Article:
That figure was down to 77% in favour.  That may reflect that we have particular views in this jurisdiction on non-jury trials, going back historically. 

 

Question 10 was something of a catch-all:  do you think we could do better or is the current set of laws as good as it gets?  One per cent thought that the laws were as good as they could be.

 

My intention was to move on from that public consultation to a round of consultations with, as it were, super-consultees — the chief stakeholders — but, as we know, the Minister has asked the Northern Ireland Law Commission to take a view.  I spoke with them twice and we reached a mutual understanding that they were going to do the same thing.  There was no point in duplication, so I agreed at the end of the first meeting that I would return with these results.  They are now in possession of the results of my public consultation, and I am standing back to allow them to go into the next round of consultation.  As I say, there is no point in duplicating the two things. My one concern is the timeline.  After my first meeting with them, I left with the impression that it might be done before the summer recess.  After my second meeting, I fear it might be the summer recess next year.  That is not a criticism of the Law Commission.  It will do the work thoroughly.  It has issues, not least in resourcing and getting the right personnel on board, and it had not when I spoke to it a couple of weeks ago.  It will do it thoroughly and properly, and I do not, in any way, offer any criticism of the commission.  However, I am concerned that it is being kicked down the road, politically.  You can look at the Minister's intervention benignly or you can take the less benign view that it knocks it back.

 

The Chairperson: Are you considering whether to go ahead with your legislation?

 

Mr Nesbitt: It is my understanding that I would not get the support of the Bill Office while the Law Commission is undertaking work on behalf of the Minister, who clearly could be considering legislation in the area, depending on the outcome.

 

The Chairperson: Is there a view on what is a reasonable period of time for that process?

 

Mr Nesbitt: I would respectfully ask that you might enquire, as a Committee, about the likely timelines for the Law Commission to publish its conclusions.

 

The Chairperson: That sounds reasonable.

 

Mr McCallister: I just want to comment on that last point.  I think that you should get support from the Bill Office because the Minister has not stated whether he will or will not do anything.  In fact, the latest and most definitive position on where the Department stands is that it did not accept the legislation when it was offered through a legislative consent motion.  My understanding of Bills is that, if something else was in progress, you would not get support.  I hope that you pursue that with the Bill Office to see whether support is coming.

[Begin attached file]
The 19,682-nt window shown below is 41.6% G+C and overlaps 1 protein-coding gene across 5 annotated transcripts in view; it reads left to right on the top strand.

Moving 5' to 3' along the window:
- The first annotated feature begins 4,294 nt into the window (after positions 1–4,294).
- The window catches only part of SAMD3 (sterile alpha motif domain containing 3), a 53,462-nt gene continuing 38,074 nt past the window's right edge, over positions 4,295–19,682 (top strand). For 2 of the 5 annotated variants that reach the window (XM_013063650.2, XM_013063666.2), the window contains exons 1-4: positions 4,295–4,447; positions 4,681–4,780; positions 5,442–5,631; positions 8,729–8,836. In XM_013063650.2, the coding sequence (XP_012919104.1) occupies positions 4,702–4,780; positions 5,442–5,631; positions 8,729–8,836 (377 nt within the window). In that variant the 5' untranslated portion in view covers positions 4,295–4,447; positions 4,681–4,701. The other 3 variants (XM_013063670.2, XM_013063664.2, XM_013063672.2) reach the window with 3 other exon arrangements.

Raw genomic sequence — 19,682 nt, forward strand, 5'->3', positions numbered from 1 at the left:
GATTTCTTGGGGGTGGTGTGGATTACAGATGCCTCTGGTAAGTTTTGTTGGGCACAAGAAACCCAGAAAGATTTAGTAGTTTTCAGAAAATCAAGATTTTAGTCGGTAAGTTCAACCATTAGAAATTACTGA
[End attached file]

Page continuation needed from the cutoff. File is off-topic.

I want to go back to the discussion that you had with Peter about when someone could sue several times.  Would that provision ban someone if they took a claim against somebody and the courts refused it?  Could they then try their luck with a different claim or against someone else, and just go again?  Is that where your 12-month rule would kick in?

 

Mr Nesbitt: One of the issues, John, is that, if 12 months have passed and you have not sued, the question is this:  what serious harm could possibly have been caused to you, given that it has been out there for so long and you have either been unaware of it or been aware of it and not bothered to take action?  That suggests that it has not caused you any serious harm.

 

Mr Weir: I am still trying to get my head around some of that side of it.  I will not rehearse it from the beginning.  In the consultation, you got 209 responses by way of the online test and a couple of dozen others.  Were those accompanying emails?

 

Mr Nesbitt: They were sent separately to a separate email address that I set up.

 

Mr Weir: Do you have any data on how many of the 209 came from individuals or from organisations?

 

Mr Nesbitt: No.  In the same way as you book a hotel and hold a public meeting, you cannot really verify who has come and that they are who they say they are.

 

Mr Weir: I appreciate that.  Do you have any postal addresses for people or is it just email addresses?

 

Mr Nesbitt: It is an online survey.  You do not register; you just fill it in.